Does the RM of St. Clements control weeds?
Yes, the RM of St. Clements along with the RM of St. Andrews, the Town of Winnipeg Beach and the City of Selkirk make up the Selkirk Weed Control District (SWCD) which was created to control weeds on municipal property and enforce the Noxious Weeds Act on private and crown properties.
Each partner contributes annually to SWCD to cover the operating costs. Each partner has one or two councillors who serve on SWCD’s Board to oversee budgeting and operations which cover the cost of staff, including a weed supervisor, equipment and products used for the municipal weed control program.
To download the Selkirk Weed Control District Pesticide Use Permit for 2020, click here.
To download the Selkirk Weed Control District Official Notice to Control Noxious Weeds, click here.
For frequently asked questions provided by the Selkirk Weed Control District Office, click here.
About the Selkirk Weed Control District
A weed supervisor is employed to manage the SWCD’s assets and operations, seasonal worker staffing, and to serve as the weed inspector under the Noxious Weeds Act of Manitoba. A secretary-treasurer is employed on a part-time basis to manage the SWCD’s accounting and payroll.
The SWCD Office is located at 630 Sophia Street, in the City of Selkirk’s Culture, Recreation and Green Transportation building. The SWCD Shop is at 739 Sophia Street, in the City of Selkirk Operations Yard. The weed supervisor can be contacted at 204-785-3638 or at firstname.lastname@example.org.
What does the Selkirk Weed Control District (SWCD) do?
The SWCD uses integrated pest management to control noxious weeds on municipal roads and property- a combination of monitoring, mowing and spraying.
To help keep the SWCD running with full capabilities, the Weed Supervisor arranges complimentary weed control contract work with organizations such as Manitoba Highways and MB Hydro.
Mowing: The SWCD also does an annual rough-cut mowing program, where properties that would likely become a noxious weed regulatory issue are identified and the owners asked to consent to mowing by the SWCD or provide proof of alternative weed control arrangements. Typically, these are large, vacant, and undeveloped properties. This reduces complaints and gives the Weed Supervisor opportunity to pre-plan how to use the district’s resources more efficiently.
Pesticides: SWCD staff includes at least 3 licensed pesticide applicators who are experienced equipment operators that complete municipal, regulatory and contract work obligations as directed by the weed supervisor. In order to apply pesticides to public properties, the SWCD holds a Manitoba Pesticide Use Permit and files reports with and is inspected by Officers from Manitoba Sustainable Development and Health Canada’s Pest Management Regulatory Agency. Only SWCD staff are licensed and permitted to do herbicide application on municipal properties in the SWCD.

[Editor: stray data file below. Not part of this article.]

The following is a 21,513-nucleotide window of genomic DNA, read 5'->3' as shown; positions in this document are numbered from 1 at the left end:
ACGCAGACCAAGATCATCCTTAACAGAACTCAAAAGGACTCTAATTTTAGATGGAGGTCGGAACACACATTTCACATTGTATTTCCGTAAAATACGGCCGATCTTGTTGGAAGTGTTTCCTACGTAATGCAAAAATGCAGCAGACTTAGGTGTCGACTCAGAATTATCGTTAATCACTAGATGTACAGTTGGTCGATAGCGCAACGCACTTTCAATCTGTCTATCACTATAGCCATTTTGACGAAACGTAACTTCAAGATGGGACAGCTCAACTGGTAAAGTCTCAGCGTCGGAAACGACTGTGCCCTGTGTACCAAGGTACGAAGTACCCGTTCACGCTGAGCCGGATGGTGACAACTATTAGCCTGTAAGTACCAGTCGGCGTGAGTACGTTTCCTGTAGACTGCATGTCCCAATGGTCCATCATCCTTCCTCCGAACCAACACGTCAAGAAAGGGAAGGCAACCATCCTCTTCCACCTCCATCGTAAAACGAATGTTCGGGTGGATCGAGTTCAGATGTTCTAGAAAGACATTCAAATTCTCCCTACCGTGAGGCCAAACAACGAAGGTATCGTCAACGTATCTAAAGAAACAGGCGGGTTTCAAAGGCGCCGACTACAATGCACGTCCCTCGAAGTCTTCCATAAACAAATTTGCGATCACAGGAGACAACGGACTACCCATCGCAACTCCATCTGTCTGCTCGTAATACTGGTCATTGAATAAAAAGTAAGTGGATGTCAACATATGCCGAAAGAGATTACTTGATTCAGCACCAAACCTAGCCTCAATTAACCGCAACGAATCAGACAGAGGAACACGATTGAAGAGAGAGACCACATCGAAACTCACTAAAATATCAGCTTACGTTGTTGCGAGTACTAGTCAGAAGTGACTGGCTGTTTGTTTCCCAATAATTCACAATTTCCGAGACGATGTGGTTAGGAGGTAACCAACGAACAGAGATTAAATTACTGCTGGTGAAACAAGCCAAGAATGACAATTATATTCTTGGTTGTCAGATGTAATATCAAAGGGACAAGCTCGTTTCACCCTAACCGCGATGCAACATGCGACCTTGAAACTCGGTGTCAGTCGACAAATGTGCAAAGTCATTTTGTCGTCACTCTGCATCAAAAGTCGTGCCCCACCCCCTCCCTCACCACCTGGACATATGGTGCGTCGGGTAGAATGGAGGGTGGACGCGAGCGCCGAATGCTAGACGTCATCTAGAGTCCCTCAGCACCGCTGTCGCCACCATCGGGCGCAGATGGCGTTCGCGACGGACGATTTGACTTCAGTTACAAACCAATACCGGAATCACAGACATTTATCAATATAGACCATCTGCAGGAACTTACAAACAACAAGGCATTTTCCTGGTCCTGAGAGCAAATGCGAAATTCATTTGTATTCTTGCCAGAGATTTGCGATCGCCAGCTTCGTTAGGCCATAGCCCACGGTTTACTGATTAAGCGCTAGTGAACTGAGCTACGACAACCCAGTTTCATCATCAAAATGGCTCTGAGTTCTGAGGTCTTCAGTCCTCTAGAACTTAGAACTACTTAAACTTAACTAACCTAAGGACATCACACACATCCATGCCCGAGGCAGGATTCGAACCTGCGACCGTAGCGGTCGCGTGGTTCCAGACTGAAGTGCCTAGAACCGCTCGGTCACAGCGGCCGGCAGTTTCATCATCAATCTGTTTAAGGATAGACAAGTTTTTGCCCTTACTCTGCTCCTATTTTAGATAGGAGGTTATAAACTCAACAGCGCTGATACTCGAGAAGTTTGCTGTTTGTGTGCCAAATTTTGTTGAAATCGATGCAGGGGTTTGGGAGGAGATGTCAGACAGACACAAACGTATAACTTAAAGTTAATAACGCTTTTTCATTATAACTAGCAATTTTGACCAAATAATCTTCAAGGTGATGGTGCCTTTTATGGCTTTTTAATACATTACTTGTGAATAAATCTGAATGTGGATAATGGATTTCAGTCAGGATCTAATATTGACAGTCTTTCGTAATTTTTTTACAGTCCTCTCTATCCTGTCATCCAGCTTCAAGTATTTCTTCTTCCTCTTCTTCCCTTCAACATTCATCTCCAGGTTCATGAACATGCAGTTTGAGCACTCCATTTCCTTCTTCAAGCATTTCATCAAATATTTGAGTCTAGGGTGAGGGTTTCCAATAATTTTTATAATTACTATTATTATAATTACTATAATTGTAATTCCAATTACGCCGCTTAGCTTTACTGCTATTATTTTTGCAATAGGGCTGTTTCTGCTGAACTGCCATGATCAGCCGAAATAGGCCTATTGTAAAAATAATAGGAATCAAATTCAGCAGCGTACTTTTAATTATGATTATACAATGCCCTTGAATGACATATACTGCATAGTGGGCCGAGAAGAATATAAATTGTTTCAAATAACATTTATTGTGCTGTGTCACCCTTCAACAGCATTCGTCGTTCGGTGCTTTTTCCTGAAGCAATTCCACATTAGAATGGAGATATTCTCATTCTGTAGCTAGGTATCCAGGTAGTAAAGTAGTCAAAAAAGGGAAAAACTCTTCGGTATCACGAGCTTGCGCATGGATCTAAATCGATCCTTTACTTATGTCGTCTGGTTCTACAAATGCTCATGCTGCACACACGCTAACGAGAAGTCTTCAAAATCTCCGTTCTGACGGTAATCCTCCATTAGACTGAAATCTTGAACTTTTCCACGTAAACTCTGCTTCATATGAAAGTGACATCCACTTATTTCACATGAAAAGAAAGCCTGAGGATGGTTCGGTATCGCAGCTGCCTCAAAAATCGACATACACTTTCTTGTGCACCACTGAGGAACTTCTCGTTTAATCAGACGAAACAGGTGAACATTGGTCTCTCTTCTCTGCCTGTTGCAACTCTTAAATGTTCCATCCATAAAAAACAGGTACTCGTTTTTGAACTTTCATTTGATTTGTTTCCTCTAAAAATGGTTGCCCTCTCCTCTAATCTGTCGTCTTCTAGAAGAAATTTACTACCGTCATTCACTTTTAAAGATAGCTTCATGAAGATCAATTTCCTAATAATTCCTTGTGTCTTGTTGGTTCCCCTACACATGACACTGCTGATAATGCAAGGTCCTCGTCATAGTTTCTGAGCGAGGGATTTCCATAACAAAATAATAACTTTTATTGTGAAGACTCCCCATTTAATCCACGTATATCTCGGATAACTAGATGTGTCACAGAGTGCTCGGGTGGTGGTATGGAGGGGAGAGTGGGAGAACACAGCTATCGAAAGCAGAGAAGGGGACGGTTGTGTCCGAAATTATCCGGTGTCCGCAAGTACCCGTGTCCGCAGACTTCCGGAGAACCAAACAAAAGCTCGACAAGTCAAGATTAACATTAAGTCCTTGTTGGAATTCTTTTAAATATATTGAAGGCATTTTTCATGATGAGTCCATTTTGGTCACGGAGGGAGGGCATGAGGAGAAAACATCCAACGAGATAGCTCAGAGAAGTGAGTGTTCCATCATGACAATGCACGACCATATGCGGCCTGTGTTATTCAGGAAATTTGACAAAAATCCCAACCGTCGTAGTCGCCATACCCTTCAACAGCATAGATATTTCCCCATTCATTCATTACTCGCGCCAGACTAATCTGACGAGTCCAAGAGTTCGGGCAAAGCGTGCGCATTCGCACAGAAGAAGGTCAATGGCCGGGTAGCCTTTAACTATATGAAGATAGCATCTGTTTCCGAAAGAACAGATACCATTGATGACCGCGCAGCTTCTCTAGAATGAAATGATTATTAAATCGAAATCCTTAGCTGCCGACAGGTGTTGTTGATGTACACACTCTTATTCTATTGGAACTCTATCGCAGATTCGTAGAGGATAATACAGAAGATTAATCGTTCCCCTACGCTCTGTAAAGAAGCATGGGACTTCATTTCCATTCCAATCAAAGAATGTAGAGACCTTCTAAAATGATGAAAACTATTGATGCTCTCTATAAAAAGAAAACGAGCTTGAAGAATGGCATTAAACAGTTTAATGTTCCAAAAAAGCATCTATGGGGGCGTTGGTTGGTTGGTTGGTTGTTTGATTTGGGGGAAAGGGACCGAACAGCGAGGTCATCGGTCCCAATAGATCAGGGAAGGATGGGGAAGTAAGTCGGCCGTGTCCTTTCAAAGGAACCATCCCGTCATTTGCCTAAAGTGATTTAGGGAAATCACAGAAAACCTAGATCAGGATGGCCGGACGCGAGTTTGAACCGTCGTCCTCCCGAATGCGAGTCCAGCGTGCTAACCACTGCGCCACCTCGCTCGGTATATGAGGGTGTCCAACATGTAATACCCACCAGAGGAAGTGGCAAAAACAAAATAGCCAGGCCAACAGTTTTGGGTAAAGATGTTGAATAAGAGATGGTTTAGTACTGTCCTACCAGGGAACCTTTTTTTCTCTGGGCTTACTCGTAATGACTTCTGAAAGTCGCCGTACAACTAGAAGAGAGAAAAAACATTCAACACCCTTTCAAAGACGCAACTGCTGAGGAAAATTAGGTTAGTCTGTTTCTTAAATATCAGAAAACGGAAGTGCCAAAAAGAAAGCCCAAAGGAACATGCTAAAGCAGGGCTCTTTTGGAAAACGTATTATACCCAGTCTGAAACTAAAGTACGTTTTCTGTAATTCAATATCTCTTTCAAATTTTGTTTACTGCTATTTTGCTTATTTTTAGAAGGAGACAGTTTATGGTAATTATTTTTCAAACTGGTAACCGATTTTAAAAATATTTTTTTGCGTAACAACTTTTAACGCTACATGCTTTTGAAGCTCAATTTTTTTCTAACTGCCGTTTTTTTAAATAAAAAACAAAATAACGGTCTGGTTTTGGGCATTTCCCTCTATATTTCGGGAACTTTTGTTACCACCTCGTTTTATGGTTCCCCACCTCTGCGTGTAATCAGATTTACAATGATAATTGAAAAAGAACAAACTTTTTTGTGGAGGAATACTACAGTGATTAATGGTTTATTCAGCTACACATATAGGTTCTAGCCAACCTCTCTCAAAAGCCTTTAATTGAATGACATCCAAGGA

Selkirk Weed Control District Additional Services
Vegetation management: SWCD does some other vegetation management for our municipality – maintaining several municipal properties and controlling vegetation in drainage ditches and right-of-ways (bulrush and brush spraying). Other vegetation management is considered outside the main weed control mandate of the SWCD, so this type of work is contracted by operations/public works managers to the SWCD and charged to the municipalities.
Dutch Elm management: SWCD also assists with Dutch Elm management by doing basal spraying for Elm bark beetles, currently only in south St. Andrews.
How can I find out which pesticides Selkirk Weed Control District uses?
A Public Notice is published every year identifying what pesticides may be used for specific types of work. You can also contact SWCD at 204-785-3638 or at email@example.com to get a list of pesticides being used. The postseason pesticide use permit report submitted by SWCD annually also lists the pesticides used.
How does the cosmetic pesticide regulation affect /me?
Manitoba’s Non-Essential Pesticide Regulation came into force at the end of 2014. The regulation prohibits the use of synthetic pesticides on lawns and sidewalks or paths adjacent to lawns. The intent of the regulation is to protect children and pets that play on lawns from unintended exposure to pesticides. Areas that are NOT associated with lawns are exempt from the regulation; these include gardens, parking lots, ditches, roadsides and generally boulevards or medians (unless designated as active transportation or used for recreation).
For more information and to find a list of approved pesticides that can be used on lawns and adjacent areas, please go to: http://www.gov.mb.ca/conservation/envprograms/initiatives/pesticide_red/